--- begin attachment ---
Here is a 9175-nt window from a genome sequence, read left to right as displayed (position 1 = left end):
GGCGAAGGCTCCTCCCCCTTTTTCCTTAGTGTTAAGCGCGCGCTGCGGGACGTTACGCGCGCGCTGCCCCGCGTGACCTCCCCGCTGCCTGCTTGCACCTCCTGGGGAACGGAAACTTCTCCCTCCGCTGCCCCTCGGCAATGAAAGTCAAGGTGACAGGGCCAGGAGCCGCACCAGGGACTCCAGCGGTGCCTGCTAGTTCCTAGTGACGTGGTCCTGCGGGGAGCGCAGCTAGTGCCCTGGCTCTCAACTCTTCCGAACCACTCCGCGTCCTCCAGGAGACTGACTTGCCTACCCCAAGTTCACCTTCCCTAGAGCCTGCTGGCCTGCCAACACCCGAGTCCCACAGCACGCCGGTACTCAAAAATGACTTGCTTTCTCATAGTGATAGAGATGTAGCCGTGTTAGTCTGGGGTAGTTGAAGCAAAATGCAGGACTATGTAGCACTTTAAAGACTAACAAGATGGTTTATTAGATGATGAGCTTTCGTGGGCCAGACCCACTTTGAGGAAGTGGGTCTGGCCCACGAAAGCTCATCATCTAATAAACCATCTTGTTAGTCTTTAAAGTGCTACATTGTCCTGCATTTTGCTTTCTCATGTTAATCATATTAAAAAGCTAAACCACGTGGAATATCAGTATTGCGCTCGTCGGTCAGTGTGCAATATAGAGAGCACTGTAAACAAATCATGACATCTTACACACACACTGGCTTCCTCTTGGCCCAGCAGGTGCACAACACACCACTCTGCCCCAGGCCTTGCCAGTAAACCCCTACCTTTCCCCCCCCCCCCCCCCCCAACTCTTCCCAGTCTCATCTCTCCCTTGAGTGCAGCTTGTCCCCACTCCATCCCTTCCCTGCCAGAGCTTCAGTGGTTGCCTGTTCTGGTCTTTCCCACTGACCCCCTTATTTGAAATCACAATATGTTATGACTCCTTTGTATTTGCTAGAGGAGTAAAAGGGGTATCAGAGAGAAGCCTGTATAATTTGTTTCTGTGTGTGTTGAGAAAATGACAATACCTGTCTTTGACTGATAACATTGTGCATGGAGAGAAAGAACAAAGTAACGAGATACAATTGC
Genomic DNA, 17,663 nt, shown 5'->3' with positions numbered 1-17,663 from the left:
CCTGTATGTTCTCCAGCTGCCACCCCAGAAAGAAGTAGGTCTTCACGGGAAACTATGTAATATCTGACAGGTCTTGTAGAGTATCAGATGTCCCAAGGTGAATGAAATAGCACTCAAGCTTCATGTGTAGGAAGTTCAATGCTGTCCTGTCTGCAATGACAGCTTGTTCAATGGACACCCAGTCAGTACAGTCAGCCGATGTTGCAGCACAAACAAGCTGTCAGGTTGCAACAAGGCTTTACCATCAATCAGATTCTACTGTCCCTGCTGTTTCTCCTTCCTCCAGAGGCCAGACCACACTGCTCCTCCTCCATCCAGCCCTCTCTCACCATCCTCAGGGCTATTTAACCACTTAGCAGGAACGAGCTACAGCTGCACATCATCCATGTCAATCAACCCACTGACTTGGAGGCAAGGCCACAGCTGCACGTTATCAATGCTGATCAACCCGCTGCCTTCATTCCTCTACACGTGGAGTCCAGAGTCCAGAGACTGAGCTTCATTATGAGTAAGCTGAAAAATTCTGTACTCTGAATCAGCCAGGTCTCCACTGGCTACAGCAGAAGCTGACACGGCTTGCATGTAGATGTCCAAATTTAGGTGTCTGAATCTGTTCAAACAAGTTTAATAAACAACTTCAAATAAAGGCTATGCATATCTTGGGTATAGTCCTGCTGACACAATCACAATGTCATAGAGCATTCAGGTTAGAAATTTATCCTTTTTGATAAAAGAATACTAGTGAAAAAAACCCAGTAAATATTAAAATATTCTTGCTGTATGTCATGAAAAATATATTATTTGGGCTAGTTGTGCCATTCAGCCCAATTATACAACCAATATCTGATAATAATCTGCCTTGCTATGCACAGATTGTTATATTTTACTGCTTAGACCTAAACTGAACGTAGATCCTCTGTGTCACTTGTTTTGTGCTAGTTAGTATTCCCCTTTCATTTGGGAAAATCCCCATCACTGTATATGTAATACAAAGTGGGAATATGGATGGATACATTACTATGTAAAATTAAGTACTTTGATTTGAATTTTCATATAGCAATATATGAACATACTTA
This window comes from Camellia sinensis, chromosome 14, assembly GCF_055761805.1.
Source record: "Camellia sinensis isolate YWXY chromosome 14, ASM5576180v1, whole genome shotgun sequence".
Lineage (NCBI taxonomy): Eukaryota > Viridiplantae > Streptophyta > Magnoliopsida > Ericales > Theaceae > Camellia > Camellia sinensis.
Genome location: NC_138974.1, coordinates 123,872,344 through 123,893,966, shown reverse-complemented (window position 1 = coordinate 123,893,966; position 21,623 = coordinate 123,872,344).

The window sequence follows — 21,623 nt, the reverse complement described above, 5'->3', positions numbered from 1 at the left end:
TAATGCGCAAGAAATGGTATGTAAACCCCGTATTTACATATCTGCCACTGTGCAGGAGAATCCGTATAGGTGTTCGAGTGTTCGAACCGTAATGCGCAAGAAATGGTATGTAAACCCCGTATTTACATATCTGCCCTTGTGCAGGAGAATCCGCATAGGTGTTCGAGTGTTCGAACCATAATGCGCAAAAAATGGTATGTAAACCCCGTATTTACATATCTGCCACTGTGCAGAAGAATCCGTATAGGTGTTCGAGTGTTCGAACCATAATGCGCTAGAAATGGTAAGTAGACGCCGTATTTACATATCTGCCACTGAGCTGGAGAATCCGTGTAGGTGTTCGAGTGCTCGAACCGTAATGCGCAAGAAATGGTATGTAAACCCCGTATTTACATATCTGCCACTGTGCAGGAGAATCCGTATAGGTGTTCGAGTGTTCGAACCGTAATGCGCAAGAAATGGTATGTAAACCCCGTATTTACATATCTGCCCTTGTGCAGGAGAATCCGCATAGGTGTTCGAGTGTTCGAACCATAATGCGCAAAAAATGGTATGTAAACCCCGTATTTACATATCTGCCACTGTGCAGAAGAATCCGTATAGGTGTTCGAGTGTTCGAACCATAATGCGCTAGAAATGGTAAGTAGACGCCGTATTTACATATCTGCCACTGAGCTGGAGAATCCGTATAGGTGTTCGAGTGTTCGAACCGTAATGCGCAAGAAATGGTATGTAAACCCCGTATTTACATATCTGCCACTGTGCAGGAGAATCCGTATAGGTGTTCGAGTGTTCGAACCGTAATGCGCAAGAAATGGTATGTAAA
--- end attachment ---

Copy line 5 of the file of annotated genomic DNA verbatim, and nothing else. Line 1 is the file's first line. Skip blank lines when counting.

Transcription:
This window comes from Camellia sinensis, chromosome 14, assembly GCF_055761805.1.